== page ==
Baby’s First Pull Request
I have a function that has 100% test coverage. If I create a new function from that one using the
promisify method from
es6-promisify, and decide to write tests for the new function, what about the new function should I test? The new function has been modified to return a promise, but what about its logic has been changed?
This question bothered me. When I asked it I didn’t have an intuitive understanding of how promises worked, only a superficial and basic one.
So when I decided to contribute to Filer by writing a unit test for a method under it’s new promise-based api, I was a bit stumped. It would have been one thing to just test the output of the method, but I was concerned about the what and why of my test. Exactly what was I testing?
In Filer, its methods are turned into promises through:
FileSystem.prototype.promises[methodName] = promisify(FileSystem.prototype[methodName].bind(fs));
From what I could tell, if there was any new logic added to the promise methods themselves it would be done there. But on closer inspection I realized that the actual conversion is being handled by the
promisify method, a method implemented in a dependency called
I realized that I was technically testing the result of the
promisify function and, as such, decided to take a look at the source code for it to see what changes may have been made to its input. It’s a surprisingly small project, and the code that was doing the converting was the following:
Here we are returning a new function that, when called, will return a promise. Unless supplied with a custom implementation of the Promise object, a default ES6 Promise will be returned.
This function was a bit weird to me, it did some things I hadn’t quite seen before. To better understand it I decided to use
promisify in an existing program of mine, then printed to the console at various intervals of the function’s execution.
the promisified function is running
the original function is about to be called
the callback function is running
the promise has been returned
From the print out, I was about to conclude that when a function created with
promisify gets called:
- All the arguments passed into the function are turned into an array and a callback function is created and appended to the list of arguments.
- The original asynchronous function is then called with the new list of arguments with the appended callback.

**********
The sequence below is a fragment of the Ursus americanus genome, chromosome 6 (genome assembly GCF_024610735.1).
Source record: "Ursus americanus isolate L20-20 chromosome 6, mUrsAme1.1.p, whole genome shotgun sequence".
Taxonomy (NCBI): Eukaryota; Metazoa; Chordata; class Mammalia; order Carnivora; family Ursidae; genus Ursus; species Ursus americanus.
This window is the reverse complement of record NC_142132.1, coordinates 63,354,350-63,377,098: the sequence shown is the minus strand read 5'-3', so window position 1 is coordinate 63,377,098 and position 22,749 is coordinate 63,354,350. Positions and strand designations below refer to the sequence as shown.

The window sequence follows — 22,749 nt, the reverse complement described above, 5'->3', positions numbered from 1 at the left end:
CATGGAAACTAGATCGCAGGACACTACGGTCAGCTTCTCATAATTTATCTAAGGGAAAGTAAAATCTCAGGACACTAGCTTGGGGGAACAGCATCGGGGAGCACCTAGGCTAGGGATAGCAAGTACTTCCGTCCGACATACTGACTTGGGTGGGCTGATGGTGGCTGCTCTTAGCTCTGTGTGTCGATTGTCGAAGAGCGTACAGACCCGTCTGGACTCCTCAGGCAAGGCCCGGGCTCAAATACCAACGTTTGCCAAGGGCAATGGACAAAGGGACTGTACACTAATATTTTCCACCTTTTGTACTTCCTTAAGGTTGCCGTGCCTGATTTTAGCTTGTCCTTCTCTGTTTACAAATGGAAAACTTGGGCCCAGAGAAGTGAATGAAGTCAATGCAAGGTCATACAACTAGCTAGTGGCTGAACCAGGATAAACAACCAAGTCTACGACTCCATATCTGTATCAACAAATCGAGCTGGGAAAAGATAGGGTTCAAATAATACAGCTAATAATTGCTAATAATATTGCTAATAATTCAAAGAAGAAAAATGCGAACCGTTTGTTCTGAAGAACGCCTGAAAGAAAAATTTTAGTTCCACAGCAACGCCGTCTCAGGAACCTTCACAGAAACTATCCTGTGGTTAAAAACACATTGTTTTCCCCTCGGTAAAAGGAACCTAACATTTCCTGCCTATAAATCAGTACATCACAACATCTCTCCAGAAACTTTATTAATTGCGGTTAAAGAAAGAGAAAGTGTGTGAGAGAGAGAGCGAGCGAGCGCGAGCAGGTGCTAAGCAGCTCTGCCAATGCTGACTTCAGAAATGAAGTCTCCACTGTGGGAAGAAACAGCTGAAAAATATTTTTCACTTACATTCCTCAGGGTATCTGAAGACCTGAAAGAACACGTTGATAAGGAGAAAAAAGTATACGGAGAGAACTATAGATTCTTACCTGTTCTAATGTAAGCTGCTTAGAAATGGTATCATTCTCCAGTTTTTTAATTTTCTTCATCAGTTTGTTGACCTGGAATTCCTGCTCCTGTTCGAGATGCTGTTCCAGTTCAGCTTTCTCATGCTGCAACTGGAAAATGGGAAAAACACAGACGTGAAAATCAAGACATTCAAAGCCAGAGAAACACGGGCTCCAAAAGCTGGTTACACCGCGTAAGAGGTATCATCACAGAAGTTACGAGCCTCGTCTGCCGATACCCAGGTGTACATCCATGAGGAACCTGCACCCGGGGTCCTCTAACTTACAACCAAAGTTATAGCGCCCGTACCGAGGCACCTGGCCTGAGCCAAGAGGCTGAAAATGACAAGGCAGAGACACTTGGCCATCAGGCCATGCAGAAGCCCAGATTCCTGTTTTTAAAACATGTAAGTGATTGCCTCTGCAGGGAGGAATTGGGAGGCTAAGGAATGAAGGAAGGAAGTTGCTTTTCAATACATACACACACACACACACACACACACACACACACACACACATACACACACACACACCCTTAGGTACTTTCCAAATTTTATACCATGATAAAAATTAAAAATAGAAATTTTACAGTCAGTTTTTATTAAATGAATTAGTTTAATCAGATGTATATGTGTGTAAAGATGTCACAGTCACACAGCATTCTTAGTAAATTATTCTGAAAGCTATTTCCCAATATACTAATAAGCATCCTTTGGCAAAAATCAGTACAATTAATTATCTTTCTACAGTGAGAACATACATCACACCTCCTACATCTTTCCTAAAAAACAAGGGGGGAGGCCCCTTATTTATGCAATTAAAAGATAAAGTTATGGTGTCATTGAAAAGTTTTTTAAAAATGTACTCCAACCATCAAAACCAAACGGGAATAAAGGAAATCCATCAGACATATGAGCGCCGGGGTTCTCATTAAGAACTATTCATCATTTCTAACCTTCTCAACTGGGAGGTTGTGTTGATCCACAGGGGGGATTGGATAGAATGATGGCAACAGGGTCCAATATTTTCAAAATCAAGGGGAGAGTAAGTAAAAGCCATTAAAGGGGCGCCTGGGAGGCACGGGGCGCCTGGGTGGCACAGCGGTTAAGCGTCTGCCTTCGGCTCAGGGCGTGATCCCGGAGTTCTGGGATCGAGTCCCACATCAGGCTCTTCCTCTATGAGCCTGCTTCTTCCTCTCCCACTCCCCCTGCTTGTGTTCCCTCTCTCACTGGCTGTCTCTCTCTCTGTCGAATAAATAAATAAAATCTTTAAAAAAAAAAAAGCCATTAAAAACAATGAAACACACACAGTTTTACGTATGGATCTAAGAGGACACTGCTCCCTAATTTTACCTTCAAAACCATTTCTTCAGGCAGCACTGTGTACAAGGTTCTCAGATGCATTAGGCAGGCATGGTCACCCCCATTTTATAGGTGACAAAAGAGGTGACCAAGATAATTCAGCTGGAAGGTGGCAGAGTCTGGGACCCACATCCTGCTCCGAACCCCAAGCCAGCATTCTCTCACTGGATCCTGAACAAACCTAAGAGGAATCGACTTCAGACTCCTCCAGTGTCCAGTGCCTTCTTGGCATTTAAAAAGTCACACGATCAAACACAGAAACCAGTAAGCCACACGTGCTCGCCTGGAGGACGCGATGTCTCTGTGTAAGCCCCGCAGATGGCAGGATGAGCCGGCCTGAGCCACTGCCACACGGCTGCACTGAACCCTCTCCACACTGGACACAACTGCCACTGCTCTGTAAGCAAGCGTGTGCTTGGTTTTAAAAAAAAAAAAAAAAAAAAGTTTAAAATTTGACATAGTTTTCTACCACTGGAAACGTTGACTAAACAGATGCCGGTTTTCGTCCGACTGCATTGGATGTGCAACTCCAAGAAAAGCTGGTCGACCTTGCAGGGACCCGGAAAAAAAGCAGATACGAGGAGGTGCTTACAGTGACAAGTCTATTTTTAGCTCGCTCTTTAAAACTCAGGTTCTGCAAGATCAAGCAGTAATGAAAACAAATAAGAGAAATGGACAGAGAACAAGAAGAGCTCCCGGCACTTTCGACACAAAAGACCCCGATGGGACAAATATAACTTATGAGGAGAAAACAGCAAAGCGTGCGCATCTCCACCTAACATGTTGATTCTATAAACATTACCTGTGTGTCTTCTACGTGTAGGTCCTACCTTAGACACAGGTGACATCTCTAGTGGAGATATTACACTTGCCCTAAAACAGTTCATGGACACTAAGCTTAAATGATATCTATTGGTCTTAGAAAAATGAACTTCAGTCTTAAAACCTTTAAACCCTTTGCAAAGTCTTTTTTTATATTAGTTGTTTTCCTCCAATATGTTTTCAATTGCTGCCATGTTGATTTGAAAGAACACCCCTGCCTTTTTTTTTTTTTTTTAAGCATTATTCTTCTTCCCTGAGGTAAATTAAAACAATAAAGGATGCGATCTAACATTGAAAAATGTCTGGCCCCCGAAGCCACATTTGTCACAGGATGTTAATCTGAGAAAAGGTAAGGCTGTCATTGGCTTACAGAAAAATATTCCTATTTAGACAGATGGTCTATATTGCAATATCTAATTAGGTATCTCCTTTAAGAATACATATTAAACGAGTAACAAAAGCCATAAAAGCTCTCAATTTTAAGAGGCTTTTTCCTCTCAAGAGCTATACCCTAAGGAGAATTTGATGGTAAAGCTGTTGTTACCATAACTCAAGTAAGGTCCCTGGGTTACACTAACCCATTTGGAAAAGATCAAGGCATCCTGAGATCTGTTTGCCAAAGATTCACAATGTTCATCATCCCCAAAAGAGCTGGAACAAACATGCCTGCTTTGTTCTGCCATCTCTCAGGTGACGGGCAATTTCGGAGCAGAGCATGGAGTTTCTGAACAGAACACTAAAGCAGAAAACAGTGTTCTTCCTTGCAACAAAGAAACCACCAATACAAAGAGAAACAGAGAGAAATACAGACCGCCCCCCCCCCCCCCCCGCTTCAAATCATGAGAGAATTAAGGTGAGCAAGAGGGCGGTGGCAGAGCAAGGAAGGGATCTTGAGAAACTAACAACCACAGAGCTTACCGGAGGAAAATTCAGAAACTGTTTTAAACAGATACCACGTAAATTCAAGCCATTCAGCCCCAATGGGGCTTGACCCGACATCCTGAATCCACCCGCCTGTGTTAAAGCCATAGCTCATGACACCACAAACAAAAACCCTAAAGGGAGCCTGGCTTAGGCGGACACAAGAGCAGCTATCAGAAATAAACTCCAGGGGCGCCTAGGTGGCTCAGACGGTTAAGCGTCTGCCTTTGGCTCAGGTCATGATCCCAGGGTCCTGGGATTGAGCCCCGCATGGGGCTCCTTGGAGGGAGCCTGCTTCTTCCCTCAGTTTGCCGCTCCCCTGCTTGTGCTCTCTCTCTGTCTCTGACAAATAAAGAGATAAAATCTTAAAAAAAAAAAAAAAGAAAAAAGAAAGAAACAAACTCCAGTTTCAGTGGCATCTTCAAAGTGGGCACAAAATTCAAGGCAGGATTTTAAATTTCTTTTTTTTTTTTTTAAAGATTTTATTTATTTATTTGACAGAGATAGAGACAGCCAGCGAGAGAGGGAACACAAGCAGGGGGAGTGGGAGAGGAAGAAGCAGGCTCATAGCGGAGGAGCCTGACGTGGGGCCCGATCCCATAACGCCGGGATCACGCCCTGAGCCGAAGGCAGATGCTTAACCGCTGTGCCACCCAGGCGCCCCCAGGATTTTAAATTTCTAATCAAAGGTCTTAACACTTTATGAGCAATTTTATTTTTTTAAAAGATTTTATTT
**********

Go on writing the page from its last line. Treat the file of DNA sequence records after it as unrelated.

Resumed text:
- When the function has finished executing it will call the callback function, which itself will resolve the promise it is nested inside.
When I decided to start contributing to filer, I created a test to see if a new Promise object was returned through one of the fsPromises methods after creating an issue for it. I decided not to add tests related to the existing fs method implementation for their respective promise-returning versions. I felt that it could be redundant since both the standard and promise version of the filer methods appear to be using the same logic in the implementation.js file. And, based off my investigation into
promisify, the method used by filer to convert asynchronous methods into promise-returning ones doesn’t seem to be making changes to the logic either. I’m not 100% confident in that assertion though, since the context of the promise methods seems to be modified in interface.js, so perhaps something like this could bear an impact even if the logic itself isn’t changed.
My test was simple and the implementation for it straight forward. There were different ways I could have approached this test, and at first I thought it might take some work to create it (or at least to find the best way of doing so). However I discovered that chai already provided a means for testing against a promise object, and this alone made the task easy to complete.
I created my pull request. After a bit of time someone was kind enough to suggest a better name for one of my variables. I fully agreed with them since their suggestion made the naming more accurate/clear, and incorporated that fix.
While examining some of the existing pull requests I realized that another user made a mistake that I did and added changes to their
package-lock.json file. When it came to my workflow I had the habit of using
git add — all to add changes to staging, resulting in unwanted changes being added to my commits. This user likely did the same thing, and I decided to help them out by sharing with them my own solution to the problem.
This exercise took longer than I expected since I was already familiar with git. There were a lot of new concepts in the code base I needed to get used to, and even just adding a simple test required some reading and research on my end. But I had fun, and learned some useful coding techniques in the process. My chase down the proverbial rabbit hole made me realize how much could go into a single line of code, assuming it’s using something from an existing project. I always knew that utilizing existing code could greatly simplify things, but actually looking through through dependencies makes the reality of that concept so much more real.